It’s such a textbook mid-life crisis that she almost finds it amusing.
Except, of course, that it’s really not.
She wonders now in retrospect when the decline really began and why she didn’t see it back then. Or if she did, but had no clue it was going to end up like this.
Ben has been depressed ever since he lost his job at the law firm due to bad performance and a few questionable decisions – even now she has no real insight in those mistakes but she reckons they have to be fairly bad for the firm to fire a low-ranking assistant. If he’s found something of importance to meddle with, that’s a mistake to begin with.
He’s been depressed, but depression isn’t something that makes you leave your partner. So she hadn’t. She had encouraged him to seek help and get out there looking for new jobs, she had more or less convinced him they should wait with that second child Ben so desperately had wanted back then.
She had worked really hard to sort it all out. For them, for him.
And Ben, he tells her right before everything falls to pieces, had been cheating on her.
At first he refuses to tell her with whom, says it doesn’t matter but of course it does. It hasn’t just been one time either, it’s been a thing.
And just when she thinks it can’t hurt more, Ben finally tells her he’s been cheating on her with her friend, Theresa. That hits something final in her, strikes a raw and painful spot deep inside where she knows that she will never be able to take him back, that no matter what they once promised each other, she will turn her back on him now.
“I want you out of this house tonight,” she tells him. Her voice is calm, cold. Her head spins.
“There i absolutely nothing you can say to make this better, Ben. Just… don’t try.”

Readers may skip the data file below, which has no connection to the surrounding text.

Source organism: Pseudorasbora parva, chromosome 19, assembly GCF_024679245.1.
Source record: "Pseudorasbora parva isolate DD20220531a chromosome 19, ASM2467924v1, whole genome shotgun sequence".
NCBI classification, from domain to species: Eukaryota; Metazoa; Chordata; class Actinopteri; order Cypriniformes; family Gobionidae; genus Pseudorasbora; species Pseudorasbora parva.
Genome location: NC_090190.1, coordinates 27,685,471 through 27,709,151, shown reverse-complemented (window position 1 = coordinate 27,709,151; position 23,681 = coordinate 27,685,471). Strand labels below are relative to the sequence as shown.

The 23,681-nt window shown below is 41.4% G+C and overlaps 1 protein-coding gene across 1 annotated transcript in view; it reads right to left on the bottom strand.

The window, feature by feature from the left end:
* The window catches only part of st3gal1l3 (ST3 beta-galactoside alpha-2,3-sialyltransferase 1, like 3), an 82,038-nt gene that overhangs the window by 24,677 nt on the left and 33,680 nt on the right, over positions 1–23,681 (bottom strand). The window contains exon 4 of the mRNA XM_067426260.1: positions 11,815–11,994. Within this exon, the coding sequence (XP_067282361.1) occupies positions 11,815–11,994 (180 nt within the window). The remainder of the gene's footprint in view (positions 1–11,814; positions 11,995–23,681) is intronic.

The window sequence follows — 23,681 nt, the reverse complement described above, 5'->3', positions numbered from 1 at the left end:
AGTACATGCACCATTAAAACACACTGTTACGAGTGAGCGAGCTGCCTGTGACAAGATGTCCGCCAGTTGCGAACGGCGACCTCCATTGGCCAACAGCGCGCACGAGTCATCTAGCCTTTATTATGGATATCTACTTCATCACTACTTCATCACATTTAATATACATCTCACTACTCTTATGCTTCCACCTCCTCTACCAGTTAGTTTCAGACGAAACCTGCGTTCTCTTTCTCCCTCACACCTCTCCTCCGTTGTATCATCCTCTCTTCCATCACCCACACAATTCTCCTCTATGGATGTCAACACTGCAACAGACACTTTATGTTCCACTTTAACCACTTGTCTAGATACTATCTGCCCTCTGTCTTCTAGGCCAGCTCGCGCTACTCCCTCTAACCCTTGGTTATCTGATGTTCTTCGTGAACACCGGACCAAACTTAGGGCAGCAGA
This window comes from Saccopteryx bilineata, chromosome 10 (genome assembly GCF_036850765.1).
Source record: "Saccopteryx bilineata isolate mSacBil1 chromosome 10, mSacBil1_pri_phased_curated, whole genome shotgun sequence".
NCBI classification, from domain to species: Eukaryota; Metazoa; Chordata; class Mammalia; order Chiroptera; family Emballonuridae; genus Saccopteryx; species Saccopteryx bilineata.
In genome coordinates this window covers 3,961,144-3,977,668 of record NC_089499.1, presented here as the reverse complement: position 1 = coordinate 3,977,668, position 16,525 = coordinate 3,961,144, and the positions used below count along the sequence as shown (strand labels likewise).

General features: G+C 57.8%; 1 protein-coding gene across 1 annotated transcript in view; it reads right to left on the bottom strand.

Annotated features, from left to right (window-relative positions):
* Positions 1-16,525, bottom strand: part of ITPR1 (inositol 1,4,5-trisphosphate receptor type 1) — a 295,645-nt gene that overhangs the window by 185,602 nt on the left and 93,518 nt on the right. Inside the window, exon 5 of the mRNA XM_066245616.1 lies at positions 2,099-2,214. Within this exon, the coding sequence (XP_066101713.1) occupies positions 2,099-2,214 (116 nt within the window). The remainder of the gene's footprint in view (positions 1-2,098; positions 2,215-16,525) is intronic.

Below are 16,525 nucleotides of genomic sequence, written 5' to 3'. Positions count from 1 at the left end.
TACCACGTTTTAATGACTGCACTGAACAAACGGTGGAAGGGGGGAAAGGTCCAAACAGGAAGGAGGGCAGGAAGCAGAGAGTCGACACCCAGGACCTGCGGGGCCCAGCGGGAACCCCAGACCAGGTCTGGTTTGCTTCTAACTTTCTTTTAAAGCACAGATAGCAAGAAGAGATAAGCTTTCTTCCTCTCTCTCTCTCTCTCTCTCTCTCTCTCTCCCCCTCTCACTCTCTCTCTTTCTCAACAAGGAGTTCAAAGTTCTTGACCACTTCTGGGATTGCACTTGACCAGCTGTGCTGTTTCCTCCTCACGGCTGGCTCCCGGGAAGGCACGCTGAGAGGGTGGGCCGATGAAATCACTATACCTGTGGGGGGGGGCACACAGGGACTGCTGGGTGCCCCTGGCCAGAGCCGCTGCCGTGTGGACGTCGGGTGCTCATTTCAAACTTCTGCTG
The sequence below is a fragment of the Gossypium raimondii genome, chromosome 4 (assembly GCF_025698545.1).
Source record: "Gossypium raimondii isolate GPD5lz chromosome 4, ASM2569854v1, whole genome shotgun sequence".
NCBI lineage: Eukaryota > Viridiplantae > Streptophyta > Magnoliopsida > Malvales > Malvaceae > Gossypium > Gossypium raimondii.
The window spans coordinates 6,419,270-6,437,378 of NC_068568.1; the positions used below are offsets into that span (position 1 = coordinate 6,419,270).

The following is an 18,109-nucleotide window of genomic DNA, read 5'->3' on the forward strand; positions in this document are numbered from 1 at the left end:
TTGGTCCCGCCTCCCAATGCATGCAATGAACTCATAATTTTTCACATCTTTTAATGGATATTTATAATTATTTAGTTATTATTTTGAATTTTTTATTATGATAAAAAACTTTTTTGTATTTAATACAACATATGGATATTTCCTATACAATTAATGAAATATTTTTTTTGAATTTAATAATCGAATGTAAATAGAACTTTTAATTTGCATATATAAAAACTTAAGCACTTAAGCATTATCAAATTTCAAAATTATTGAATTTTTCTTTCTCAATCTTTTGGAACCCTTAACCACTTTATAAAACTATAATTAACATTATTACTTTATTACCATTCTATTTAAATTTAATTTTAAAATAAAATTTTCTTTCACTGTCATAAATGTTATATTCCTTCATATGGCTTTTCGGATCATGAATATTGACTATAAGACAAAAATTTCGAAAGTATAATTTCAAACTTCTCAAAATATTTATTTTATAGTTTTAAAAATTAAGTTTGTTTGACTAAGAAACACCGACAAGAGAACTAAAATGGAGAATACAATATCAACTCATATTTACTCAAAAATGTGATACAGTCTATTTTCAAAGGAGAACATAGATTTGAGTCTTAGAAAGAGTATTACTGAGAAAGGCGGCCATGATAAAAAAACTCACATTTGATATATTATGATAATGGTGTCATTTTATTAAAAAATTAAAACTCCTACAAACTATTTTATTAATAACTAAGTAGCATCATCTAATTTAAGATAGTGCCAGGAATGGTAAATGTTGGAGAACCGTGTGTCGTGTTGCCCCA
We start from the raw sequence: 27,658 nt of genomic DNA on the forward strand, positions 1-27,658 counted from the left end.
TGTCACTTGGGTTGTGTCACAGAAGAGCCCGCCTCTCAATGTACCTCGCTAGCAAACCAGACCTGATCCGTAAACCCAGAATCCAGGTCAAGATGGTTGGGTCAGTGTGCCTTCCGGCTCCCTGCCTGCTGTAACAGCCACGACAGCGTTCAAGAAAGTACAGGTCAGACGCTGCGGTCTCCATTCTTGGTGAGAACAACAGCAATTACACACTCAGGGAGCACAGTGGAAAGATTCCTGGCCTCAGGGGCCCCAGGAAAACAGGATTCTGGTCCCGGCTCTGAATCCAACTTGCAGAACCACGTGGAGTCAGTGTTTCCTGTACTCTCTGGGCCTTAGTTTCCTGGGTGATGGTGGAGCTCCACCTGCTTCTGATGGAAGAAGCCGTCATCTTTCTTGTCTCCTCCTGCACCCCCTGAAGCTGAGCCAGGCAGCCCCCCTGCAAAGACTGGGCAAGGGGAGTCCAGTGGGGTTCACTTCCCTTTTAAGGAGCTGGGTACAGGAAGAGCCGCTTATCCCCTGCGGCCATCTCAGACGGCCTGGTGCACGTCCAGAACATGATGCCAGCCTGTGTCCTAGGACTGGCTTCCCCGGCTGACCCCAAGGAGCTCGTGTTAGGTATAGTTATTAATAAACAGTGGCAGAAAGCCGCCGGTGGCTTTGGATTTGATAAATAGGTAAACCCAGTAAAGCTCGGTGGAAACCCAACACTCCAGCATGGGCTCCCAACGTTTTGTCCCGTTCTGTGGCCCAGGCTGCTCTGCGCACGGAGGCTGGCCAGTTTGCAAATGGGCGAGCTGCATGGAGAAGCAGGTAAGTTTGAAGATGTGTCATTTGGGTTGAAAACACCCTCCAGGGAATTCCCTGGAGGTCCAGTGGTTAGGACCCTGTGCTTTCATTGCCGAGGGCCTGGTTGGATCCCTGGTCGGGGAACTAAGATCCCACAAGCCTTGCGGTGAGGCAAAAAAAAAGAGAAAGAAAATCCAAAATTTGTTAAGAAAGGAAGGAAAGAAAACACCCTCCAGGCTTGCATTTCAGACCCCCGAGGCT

Of course, afterwards she still isn’t sure she did the right thing. The necessary thing, perhaps, but not necessarily the right one.
“Of course you did,” Cindy assures her, with that angry frown she has worn ever since Petra explained the situation for her friends.
Josephine agrees, though her verdict is less harsh just as Josephine as a person is less offensive than Cindy. Cindy might be sweet and everything but hurt her and she will unleash hell. At the moment is feels like the kind of person Petra wants to have in her life.
In fact they both are, and the three of them make a very strong, supportive little group of friends that Petra actually trust. Whatever trouble they might run into they’ll be there for each other, she knows that in her bones.
They’re very far from being judgemental and they’ve both had their fair share of issues in their lives, which Petra finds is a very good trait the older you become. The more someone’s been through, the less likely they are to jump up on a high horse and judge your struggling.
She’ll survive. She’s sure of it. Financially her situation isn’t exactly safe and sound but she’s going to go back to work now and ask for as much help as she possibly can. Cindy has already offered her daughter’s babysitting services and Josephine claims that her house is always open for Petra’s kids when she needs it.